CBSO Bruckner review


Symphony Hall *****
Omer Meir Wellber was certainly high on the shortlist when Mirga Grazinyte-Tyla pipped him to the Music Directorship of the CBSO four years ago. Last night he stepped valiantly into the breach, covering for an indisposed Mirga, who is early into her second pregnancy.
This was no easy, bread-and-butter run-through of a programme, but one featuring one of Bruckner's lesser-played symphonies, the Sixth, a captivating if strenuously demanding work in terms of concentration and flexibility of response from the players.
Its morse-code opening, high in the violins, was if anything too understated, but the music soon developed into huge, organ-like layers of sound, articulation now flexible, now tight, building to a natural climax which seemed like a huge affirmation, the underlying momentum bringing melodies riding nobly over throbbing accompaniments.
The deeply-felt delivery of the adagio had moments of introspective darkness, Wellber shaping each element organically, and the scherzo, for all its underlying grimness, allowed the CBSO horns to glow nobly. Wellber welded all the finale's disparate ideas into a hugely satisfying culmination.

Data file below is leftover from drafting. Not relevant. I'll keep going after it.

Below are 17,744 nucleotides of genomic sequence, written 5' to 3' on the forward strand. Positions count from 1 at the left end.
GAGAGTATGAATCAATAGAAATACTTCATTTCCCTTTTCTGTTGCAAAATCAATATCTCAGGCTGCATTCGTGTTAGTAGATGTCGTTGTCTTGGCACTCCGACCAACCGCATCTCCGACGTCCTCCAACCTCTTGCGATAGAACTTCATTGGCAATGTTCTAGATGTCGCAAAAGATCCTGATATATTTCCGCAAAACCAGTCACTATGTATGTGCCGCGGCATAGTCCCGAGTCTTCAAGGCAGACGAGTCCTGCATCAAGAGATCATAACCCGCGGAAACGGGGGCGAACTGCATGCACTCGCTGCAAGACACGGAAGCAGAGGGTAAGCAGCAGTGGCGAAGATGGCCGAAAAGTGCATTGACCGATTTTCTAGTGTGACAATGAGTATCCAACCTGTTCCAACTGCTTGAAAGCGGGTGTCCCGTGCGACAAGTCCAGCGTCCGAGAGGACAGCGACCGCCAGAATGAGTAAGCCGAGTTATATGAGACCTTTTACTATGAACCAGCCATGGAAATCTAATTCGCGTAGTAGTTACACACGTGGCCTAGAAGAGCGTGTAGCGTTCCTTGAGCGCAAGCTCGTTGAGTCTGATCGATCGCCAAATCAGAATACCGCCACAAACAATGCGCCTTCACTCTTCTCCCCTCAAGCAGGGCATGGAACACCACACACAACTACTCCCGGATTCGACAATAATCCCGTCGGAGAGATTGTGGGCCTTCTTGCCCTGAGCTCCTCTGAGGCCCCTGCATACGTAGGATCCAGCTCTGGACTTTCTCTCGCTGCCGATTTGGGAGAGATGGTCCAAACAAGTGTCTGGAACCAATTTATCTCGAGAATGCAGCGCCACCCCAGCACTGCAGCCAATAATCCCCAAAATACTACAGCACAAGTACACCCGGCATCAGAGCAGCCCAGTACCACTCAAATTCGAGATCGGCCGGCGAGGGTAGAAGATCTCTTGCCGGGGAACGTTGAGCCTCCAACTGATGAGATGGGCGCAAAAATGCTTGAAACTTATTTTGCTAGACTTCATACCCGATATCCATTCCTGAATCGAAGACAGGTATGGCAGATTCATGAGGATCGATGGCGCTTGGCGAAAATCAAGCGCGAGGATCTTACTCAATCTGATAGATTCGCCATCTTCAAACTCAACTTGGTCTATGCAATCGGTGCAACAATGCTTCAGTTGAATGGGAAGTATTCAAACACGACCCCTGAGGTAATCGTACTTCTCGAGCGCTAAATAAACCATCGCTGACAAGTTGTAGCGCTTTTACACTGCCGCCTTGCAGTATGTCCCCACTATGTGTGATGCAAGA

Before this we had relished a movingly convincing account of Bartok's Third Piano Concerto from Piotr Anderszewski, the soloist finding both its improvisatory and worldly-wise qualities, the Hungarian plains colliding with the city life the composer was encountering in the USA.
Chording from the soloist was fluent and crisp, his articulation crystalline, string sound from the CBSO was lush, punctuated by chattering woodwind, and all the music's rhythmic nudges were effortlessly unfurled.
Then came the calming encore. Readers will know I am not a fan of encores, especially when they are presented unannounced. Was this a Bartok miniature, or, more likely, was this Anderszewski improvising musingly on the wonders he had just delivered?
Christopher Morley

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